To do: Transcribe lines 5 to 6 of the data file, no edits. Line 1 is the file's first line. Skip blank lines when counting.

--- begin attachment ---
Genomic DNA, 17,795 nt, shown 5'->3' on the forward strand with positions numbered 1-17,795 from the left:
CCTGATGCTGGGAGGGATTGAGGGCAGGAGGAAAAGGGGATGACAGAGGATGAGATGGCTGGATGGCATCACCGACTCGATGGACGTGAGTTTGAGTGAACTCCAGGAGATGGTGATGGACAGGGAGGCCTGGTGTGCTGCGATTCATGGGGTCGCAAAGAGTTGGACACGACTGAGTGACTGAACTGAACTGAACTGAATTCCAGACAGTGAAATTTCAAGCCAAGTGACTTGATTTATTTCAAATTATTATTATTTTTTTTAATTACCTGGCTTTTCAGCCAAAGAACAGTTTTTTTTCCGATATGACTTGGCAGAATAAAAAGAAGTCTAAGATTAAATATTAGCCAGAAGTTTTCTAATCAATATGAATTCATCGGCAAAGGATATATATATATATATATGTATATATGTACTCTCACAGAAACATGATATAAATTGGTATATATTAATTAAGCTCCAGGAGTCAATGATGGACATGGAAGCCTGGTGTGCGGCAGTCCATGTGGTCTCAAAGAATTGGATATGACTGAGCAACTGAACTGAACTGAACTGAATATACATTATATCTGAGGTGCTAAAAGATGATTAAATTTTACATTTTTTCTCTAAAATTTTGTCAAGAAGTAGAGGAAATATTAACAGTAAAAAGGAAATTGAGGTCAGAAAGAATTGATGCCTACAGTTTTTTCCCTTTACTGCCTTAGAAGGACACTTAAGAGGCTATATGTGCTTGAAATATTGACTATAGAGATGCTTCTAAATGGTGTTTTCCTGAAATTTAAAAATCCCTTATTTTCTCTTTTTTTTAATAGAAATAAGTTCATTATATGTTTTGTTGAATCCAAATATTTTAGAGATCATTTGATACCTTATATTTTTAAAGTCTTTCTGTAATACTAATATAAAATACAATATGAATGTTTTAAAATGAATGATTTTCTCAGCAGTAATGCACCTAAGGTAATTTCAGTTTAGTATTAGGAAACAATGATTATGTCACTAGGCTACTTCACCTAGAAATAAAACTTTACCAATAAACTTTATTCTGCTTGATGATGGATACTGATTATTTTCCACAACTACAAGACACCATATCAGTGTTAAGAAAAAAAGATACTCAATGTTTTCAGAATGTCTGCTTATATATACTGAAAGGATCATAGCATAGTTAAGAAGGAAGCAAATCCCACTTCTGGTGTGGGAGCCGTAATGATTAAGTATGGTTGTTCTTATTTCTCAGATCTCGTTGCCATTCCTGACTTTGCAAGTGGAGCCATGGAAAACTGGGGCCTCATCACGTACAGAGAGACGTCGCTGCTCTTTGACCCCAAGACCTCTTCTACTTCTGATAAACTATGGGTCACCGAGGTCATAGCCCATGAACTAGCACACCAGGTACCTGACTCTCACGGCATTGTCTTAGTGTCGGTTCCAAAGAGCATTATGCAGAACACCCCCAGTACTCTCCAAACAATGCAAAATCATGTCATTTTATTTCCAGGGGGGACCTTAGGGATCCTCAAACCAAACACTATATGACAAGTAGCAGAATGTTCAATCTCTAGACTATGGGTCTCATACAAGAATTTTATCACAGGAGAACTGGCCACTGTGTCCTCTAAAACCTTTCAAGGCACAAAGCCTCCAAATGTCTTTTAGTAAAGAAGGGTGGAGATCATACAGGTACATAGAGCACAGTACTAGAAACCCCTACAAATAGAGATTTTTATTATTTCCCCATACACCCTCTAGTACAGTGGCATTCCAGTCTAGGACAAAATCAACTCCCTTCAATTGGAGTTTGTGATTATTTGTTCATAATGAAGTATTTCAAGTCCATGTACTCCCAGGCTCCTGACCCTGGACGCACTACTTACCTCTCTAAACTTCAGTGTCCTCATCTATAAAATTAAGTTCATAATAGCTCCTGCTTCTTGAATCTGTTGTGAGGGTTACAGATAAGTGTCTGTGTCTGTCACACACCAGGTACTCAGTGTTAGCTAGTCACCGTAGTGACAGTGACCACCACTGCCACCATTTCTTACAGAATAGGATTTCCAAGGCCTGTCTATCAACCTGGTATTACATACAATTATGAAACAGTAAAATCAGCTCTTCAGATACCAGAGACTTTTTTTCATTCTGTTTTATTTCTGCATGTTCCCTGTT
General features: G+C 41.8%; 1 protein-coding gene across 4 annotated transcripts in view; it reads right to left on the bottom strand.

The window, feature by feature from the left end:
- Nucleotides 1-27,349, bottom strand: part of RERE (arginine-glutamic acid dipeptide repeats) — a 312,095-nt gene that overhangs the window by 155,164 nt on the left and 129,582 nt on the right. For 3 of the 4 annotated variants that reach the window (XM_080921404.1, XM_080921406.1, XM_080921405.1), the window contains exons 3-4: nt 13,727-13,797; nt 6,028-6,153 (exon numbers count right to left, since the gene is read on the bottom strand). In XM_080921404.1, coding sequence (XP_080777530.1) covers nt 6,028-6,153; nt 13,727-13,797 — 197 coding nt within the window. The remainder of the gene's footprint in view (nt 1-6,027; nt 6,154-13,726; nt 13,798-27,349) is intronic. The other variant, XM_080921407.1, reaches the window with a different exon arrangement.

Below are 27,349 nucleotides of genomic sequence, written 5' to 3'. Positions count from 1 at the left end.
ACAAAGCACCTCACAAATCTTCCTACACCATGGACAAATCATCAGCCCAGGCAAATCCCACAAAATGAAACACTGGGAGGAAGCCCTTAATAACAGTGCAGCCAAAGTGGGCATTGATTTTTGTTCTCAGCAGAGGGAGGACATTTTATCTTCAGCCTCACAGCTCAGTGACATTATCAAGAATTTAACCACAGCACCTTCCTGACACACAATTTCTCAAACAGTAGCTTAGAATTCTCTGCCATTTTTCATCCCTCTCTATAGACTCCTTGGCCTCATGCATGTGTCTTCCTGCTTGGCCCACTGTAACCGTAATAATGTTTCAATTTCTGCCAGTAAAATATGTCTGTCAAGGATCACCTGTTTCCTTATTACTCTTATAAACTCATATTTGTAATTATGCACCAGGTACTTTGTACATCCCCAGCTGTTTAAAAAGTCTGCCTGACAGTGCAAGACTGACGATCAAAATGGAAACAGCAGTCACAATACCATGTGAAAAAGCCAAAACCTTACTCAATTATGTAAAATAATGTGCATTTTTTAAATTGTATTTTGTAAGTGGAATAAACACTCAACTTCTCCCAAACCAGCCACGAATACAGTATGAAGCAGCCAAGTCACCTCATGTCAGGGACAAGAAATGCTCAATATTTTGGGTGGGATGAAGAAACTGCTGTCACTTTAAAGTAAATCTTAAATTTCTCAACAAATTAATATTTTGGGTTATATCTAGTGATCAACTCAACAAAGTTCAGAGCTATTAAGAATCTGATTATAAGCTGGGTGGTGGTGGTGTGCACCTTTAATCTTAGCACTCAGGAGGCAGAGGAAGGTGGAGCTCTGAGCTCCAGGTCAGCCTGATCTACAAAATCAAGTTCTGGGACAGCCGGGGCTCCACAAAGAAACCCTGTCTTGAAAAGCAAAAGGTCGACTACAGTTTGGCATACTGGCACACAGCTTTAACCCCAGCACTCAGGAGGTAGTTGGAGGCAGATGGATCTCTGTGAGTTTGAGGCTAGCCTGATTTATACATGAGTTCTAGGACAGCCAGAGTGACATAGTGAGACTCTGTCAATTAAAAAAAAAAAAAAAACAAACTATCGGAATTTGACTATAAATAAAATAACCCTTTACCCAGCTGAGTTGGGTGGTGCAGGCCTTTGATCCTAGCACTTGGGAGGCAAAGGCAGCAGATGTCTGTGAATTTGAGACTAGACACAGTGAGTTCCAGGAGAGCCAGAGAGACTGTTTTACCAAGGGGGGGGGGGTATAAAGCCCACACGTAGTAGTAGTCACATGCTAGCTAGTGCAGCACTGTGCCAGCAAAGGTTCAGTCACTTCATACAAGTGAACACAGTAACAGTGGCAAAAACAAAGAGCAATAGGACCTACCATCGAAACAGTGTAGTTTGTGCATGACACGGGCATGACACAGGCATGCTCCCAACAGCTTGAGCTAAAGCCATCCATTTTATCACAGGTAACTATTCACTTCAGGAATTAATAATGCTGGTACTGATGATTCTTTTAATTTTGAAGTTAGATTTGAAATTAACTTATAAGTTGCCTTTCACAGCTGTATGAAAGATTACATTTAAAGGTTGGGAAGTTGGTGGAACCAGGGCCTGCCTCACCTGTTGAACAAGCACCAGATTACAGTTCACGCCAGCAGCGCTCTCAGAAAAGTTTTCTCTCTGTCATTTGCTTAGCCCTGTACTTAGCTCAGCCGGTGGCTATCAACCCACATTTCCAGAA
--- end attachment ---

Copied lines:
- Nucleotides 1-27,349, bottom strand: part of RERE (arginine-glutamic acid dipeptide repeats) — a 312,095-nt gene that overhangs the window by 155,164 nt on the left and 129,582 nt on the right. For 3 of the 4 annotated variants that reach the window (XM_080921404.1, XM_080921406.1, XM_080921405.1), the window contains exons 3-4: nt 13,727-13,797; nt 6,028-6,153 (exon numbers count right to left, since the gene is read on the bottom strand). In XM_080921404.1, coding sequence (XP_080777530.1) covers nt 6,028-6,153; nt 13,727-13,797 — 197 coding nt within the window. The remainder of the gene's footprint in view (nt 1-6,027; nt 6,154-13,726; nt 13,798-27,349) is intronic. The other variant, XM_080921407.1, reaches the window with a different exon arrangement.

Below are 27,349 nucleotides of genomic sequence, written 5' to 3'. Positions count from 1 at the left end.